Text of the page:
Here’s a riddle: if Instagram is worth $1 billion, how much is Facebook itself worth? You might take a few seconds to think about that, because Mark Zuckerberg probably has. And if you really want to appreciate all the facets of Facebook-Instagram deal, that exercise may help you hold it up to the candle to see which way the light reflects.
Instagram is a great application with a devoted user base. Pretty much everyone has weighed in on what Instagram brings to Facebook, and it’s mainly true. The tech media has pointed out that Instagram is miles better than Facebook’s own mobile apps (it is); a whole lot of folks use Instagram and love it (they do); and the deal keeps a competitor like Google from buying it (it will).
Add up all of this, though, and the sum is less than its parts. Molly Wood of CNet expertly dissects the explanations, puncturing holes in each one. She points out that some of the things that Instagram offers — lots of users and a mobile app that doesn’t generate any meaningful revenue — are exactly what Facebook doesn’t need. By the way (at tip here to Bloomberg’s social media editor, Mat Yurow, who pointed this out) most of those users are already on Facebook.
So what’s going on here? A deal like the one that Facebook made for Instagram may not be whollu about getting the best technology for the lowest price. It’s likely just as much about enhancing the perception that Facebook is making big deals in a fast moving marketplace, because in a social media free-for-all, the bigger the deals you make, the more you’re perceived to be worth.
Every big Internet company has expanded by swallowing up nimble technology pacesetters. Of the deals that in retrospect turned out to be most significant, some — like Yahoo’s acquisition of Flickr for a price of $35 million — seemed inexpensive at the time. Others, like Microsoft’s purchase of Hotmail in the early days of the Internet boom, raised eyebrows but turned out to be bargains. What makes Facebook’s Instagram purchase perplexing when measured against those is that excellent as the Instagram app is, it’s one of many very good photo sharing applications. Facebook could have bought any of those for much less.
Getting the best technology for less, though, isn’t the whole story. The discussion of Instagram’s value takes place amid a hoopla about social media in which all the players are aware that the market is looking for every major Internet company to make its social media play, and is likely to cheer any deal that makes it look like Google, Facebook, or Apple are doing something big. The market prizes not small deals that get things done cheap, but big deals that make a splash. The amount that Facebook is paying for Instagram reflects the value that the investment world places on the entire sector, and that in turn helps establish the value of Facebook itself.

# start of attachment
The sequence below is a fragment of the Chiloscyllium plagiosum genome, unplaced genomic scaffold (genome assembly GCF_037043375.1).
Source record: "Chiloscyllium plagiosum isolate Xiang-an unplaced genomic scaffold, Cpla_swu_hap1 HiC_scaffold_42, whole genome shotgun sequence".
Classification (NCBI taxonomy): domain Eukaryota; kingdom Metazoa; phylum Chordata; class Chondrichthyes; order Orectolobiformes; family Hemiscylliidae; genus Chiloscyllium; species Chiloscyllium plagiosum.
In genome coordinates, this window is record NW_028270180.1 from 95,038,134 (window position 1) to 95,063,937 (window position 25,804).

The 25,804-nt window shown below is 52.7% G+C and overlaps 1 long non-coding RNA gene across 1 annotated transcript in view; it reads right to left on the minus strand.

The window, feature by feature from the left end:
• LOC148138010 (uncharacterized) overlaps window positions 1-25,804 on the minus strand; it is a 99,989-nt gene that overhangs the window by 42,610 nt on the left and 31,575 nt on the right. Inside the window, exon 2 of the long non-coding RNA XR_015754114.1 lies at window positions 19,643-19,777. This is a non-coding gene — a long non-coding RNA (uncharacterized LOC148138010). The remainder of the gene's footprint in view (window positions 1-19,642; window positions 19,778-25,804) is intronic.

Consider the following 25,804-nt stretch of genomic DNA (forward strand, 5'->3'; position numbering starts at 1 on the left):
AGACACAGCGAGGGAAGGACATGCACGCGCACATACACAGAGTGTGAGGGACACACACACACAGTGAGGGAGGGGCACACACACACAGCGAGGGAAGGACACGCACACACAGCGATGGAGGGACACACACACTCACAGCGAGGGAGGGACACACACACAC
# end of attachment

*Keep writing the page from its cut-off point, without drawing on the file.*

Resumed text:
Venture capitalist Mike Maples, Jr. calls the stage of an investment wave when valuations start shooting up “the acceleration phase” of a technology boom. That’s the point at which market sentiment catches up to reality and starts running past it — and it’s where Maples thinks social networking is now, though Maples resists using the word bubble. At this stage, as Maples puts it:
Some founders and investors are better at playing the momentum game and this is where the Acceleration Phase comes into play. An opportunity is created because, even though valuations have become high, they are beginning to go even higher at a very rapid rate.
“Playing the momentum game” might be a good description of the Instagram deal. In this acceleration phase of the social media wars, the idea is to stay ahead of market sentiment, buying what’s rising in value in the anticipation that it will go even higher. Instagram made a huge profit for its investors have set a new, higher premium for mega-deals that can catch the public eye. If so, there will be more of those.
The bellwether here might be Twitter. No company with minimal revenue has had so much international cultural and political impact, or shines more brightly in the public eye. If Instagram is a comet, then Twitter is a star. And Facebook itself is a supernova. The more visible Facebook’s deals are now, the more explosive Facebook’s own entry into the public markets likely is likely to be later this year.
(Note: Bloomberg LP is an investor in the venture capital firm Andreesen Horowitz, a major backer of Instagram.)